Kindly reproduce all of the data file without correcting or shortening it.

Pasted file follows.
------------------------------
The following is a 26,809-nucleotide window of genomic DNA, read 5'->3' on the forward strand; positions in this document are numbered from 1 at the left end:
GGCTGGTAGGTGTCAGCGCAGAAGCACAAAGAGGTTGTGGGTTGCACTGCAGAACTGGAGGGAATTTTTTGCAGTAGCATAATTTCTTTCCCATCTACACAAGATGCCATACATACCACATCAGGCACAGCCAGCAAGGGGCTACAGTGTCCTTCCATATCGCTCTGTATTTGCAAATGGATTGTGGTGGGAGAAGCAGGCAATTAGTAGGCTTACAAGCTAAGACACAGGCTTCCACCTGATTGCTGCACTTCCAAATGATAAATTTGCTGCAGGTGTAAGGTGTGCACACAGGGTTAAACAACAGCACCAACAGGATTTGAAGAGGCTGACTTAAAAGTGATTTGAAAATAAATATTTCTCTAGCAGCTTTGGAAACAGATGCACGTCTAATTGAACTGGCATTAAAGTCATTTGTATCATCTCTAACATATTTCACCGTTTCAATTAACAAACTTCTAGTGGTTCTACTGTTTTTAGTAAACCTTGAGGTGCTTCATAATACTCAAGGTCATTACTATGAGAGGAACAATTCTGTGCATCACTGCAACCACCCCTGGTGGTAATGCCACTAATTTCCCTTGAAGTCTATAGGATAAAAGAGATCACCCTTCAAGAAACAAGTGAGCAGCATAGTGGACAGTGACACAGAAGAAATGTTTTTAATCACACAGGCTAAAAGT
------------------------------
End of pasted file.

The following is a 26,809-nucleotide window of genomic DNA, read 5'->3' on the forward strand; positions in this document are numbered from 1 at the left end:
GGCTGGTAGGTGTCAGCGCAGAAGCACAAAGAGGTTGTGGGTTGCACTGCAGAACTGGAGGGAATTTTTTGCAGTAGCATAATTTCTTTCCCATCTACACAAGATGCCATACATACCACATCAGGCACAGCCAGCAAGGGGCTACAGTGTCCTTCCATATCGCTCTGTATTTGCAAATGGATTGTGGTGGGAGAAGCAGGCAATTAGTAGGCTTACAAGCTAAGACACAGGCTTCCACCTGATTGCTGCACTTCCAAATGATAAATTTGCTGCAGGTGTAAGGTGTGCACACAGGGTTAAACAACAGCACCAACAGGATTTGAAGAGGCTGACTTAAAAGTGATTTGAAAATAAATATTTCTCTAGCAGCTTTGGAAACAGATGCACGTCTAATTGAACTGGCATTAAAGTCATTTGTATCATCTCTAACATATTTCACCGTTTCAATTAACAAACTTCTAGTGGTTCTACTGTTTTTAGTAAACCTTGAGGTGCTTCATAATACTCAAGGTCATTACTATGAGAGGAACAATTCTGTGCATCACTGCAACCACCCCTGGTGGTAATGCCACTAATTTCCCTTGAAGTCTATAGGATAAAAGAGATCACCCTTCAAGAAACAAGTGAGCAGCATAGTGGACAGTGACACAGAAGAAATGTTTTTAATCACACAGGCTAAAAGT